Hiking Gloria Falls in Little Cottonwood Canyon, Utah

The Beta

This hike is fun in early spring. With snowmelt crashing down into the many streams and main river, there’s plenty of white noise to block out any road sounds. This hike is 2.2 miles long with just over 540 feet of elevation gain. It sits near Snowbird Ski Resort and lies on a north-facing slope. If you’re attempting this hike in May or early June, there will likely be snow on the trail. If you can deal with a little sliding around, this hike is totally worth doing to see the thundering falls!

Quick Beta

  • Mileage: 2.2 miles
  • Elevation gain: 540 ft
  • Highest Point: 8203 ft
  • Best time to visit: Late May through mid-October
  • Total hiking time: 1 hour, maybe more if you decide to stop
  • Number of Lakes: 0, but plenty of streams
  • Kid-friendly: Yes.
  • Dog-friendly: No, watershed rules apply.
  • Gear I brought: backpack, water, sunscreen, a few snacks, hiking boots, sunglasses, water filter
Most of the snow is gone, but there are remnants on the trial and in sheltered chutes.

The hike

Depending on the season, this hike is rated as easy to easy-with-a-twist. I wouldn’t ever really rate it as moderate, but hiking over deep snow, post-holing, and sliding around on top of slick snowy surfaces is a little challenging at times! It starts out at the White Pine trailhead in Little Cottonwood Canyon and crosses the LCC river. In springtime, this crossing it a little hairy, so expect to get a little wet! From there, the trail rises steadily through a decently wide trail through the first. As you climb, there are some pretty views of Little Cottonwood Canyon and the Salt Lake basin.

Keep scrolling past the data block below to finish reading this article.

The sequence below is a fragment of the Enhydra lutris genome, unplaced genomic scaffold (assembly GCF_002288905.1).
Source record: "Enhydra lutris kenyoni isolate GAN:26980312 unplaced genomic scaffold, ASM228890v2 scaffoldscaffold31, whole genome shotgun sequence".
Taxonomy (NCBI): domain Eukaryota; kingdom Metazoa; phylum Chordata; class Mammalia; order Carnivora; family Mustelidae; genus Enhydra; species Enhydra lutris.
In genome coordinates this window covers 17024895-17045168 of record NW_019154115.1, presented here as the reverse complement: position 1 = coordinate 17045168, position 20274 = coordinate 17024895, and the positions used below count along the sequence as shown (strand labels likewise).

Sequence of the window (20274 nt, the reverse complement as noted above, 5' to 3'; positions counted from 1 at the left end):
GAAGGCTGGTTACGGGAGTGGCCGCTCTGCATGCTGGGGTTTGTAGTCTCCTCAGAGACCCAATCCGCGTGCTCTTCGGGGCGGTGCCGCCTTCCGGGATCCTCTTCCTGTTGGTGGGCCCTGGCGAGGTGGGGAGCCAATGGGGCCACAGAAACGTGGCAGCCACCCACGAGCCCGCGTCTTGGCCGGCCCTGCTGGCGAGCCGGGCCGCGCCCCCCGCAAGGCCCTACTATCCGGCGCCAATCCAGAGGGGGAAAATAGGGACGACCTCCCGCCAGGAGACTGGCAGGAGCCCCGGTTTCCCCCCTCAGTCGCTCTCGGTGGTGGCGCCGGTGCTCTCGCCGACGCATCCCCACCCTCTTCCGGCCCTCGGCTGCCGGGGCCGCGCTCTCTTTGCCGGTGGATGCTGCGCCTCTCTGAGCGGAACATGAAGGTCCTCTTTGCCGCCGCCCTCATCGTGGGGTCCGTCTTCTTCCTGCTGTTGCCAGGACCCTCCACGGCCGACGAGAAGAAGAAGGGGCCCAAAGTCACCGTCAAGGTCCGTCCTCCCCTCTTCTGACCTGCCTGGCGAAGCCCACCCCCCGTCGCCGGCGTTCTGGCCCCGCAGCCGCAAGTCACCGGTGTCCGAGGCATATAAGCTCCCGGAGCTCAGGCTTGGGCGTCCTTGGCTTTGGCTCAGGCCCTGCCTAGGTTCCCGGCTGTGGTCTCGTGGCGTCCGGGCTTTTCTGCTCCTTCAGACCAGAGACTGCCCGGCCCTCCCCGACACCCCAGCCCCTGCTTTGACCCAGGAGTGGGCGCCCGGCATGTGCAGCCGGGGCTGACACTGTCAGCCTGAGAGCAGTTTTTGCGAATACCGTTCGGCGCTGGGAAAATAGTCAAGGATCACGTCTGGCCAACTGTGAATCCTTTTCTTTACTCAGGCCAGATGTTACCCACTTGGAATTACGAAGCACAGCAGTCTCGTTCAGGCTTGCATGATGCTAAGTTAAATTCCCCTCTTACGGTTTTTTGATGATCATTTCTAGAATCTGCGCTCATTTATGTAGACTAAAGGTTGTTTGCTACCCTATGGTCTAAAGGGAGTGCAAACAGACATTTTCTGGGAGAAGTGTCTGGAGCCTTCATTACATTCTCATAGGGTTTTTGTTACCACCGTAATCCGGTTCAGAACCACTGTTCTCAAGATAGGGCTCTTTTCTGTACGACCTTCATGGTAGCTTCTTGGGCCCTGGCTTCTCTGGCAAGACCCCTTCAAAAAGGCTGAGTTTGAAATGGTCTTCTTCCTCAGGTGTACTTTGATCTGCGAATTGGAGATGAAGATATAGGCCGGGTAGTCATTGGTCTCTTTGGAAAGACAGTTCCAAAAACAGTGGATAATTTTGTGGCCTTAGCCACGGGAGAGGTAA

There are two trail junctions to be wary of – make sure you head towards “Red Pine Lake Trail” and then turn off at a small junction just past a short creek crossing. From there, you’ll ascend another 50-80 feet and arrive at the base of the falls!

Your view of Gloria Falls as it appears on the trial!
I experimented with long exposure when taking these shots. I actually didn’t take any other types of photos of the falls. Oops!

Need to Know

This trail passes through avalanche terrain. In springtime, there is little danger from avalanches, but you may encounter debris from the previous season. Be wary of it, and take it into account when you’re planning your hike.

Spikes and poles are great to bring in early to late spring, but they weren’t necessary for most of the trail. Use these at your own discretion.

Route finding can be difficult since snow blocks the last portion of the trail. Use a GPS or other device to make sure you stay on the path!

I did see a few snakes on the trail. Watch where you step! Also, be aware that this is Cougar Country. Be prepared for any wildlife on the trail! I didn’t see a cougar or see any signs of one, but I have seen remnants of meals and cougar tracks in early spring. Just be on the lookout as we enter their territory.

The roar of spring snowmelt makes a peaceful environment.
This waterfall is gorgeous! Also, peep the snow on the sides. There’s lots on this north-facing slope!

Justin’s Suggestion

Bring a little food, a beer, and a friend and take in the falls with a view! I always bring food, no matter how long the trail is. There’s something so peaceful about eating a snack at the end of your hike, no matter how long it is. I easily could’ve done this trail without water or food (or a backpack), but there’s always that little voice in the back of my head saying “you never knowwww!” So, bring the backpack. Just do it!

The view about 500 feet down the trail from the falls.

Take A Hike!

Have fun on this trail! Waterfall hikes are my favorite to do in early spring. They’re the fullest, they roar with water, and they’re just so darn cool. Make sure you get out and do a few waterfall hikes in your region! If you’re looking for more waterfall hikes in spring, check out Hidden Falls and Lisa Falls!

Parting shot:

I might have to revisit this one in a few weeks to see the water levels!

Next blog: More hiking. Ready?

5 thoughts on “Hiking Gloria Falls in Little Cottonwood Canyon, Utah

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